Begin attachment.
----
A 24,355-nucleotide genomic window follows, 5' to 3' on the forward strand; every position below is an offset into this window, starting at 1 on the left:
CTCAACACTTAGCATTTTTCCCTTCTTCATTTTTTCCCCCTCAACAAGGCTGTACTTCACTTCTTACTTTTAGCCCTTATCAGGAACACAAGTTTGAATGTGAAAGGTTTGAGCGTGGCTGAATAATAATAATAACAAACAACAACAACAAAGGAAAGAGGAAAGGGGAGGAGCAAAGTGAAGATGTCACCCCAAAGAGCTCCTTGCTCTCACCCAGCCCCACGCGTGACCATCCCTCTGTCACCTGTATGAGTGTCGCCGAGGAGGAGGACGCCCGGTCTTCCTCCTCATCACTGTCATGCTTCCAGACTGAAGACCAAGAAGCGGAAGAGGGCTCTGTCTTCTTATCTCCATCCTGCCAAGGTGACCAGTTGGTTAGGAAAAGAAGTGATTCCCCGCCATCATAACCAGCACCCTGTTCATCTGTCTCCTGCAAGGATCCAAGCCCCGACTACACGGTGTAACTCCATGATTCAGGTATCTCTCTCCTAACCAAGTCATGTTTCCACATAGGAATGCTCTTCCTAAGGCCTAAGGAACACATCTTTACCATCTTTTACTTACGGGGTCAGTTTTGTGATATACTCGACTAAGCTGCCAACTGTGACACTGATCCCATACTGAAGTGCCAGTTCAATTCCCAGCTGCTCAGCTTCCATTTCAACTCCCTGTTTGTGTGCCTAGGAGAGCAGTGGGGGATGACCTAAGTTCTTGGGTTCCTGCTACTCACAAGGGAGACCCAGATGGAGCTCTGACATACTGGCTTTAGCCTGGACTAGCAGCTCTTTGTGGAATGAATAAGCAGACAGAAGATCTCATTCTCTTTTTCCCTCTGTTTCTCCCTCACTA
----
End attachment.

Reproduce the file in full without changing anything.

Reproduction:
A 24,355-nucleotide genomic window follows, 5' to 3' on the forward strand; every position below is an offset into this window, starting at 1 on the left:
CTCAACACTTAGCATTTTTCCCTTCTTCATTTTTTCCCCCTCAACAAGGCTGTACTTCACTTCTTACTTTTAGCCCTTATCAGGAACACAAGTTTGAATGTGAAAGGTTTGAGCGTGGCTGAATAATAATAATAACAAACAACAACAACAAAGGAAAGAGGAAAGGGGAGGAGCAAAGTGAAGATGTCACCCCAAAGAGCTCCTTGCTCTCACCCAGCCCCACGCGTGACCATCCCTCTGTCACCTGTATGAGTGTCGCCGAGGAGGAGGACGCCCGGTCTTCCTCCTCATCACTGTCATGCTTCCAGACTGAAGACCAAGAAGCGGAAGAGGGCTCTGTCTTCTTATCTCCATCCTGCCAAGGTGACCAGTTGGTTAGGAAAAGAAGTGATTCCCCGCCATCATAACCAGCACCCTGTTCATCTGTCTCCTGCAAGGATCCAAGCCCCGACTACACGGTGTAACTCCATGATTCAGGTATCTCTCTCCTAACCAAGTCATGTTTCCACATAGGAATGCTCTTCCTAAGGCCTAAGGAACACATCTTTACCATCTTTTACTTACGGGGTCAGTTTTGTGATATACTCGACTAAGCTGCCAACTGTGACACTGATCCCATACTGAAGTGCCAGTTCAATTCCCAGCTGCTCAGCTTCCATTTCAACTCCCTGTTTGTGTGCCTAGGAGAGCAGTGGGGGATGACCTAAGTTCTTGGGTTCCTGCTACTCACAAGGGAGACCCAGATGGAGCTCTGACATACTGGCTTTAGCCTGGACTAGCAGCTCTTTGTGGAATGAATAAGCAGACAGAAGATCTCATTCTCTTTTTCCCTCTGTTTCTCCCTCACTA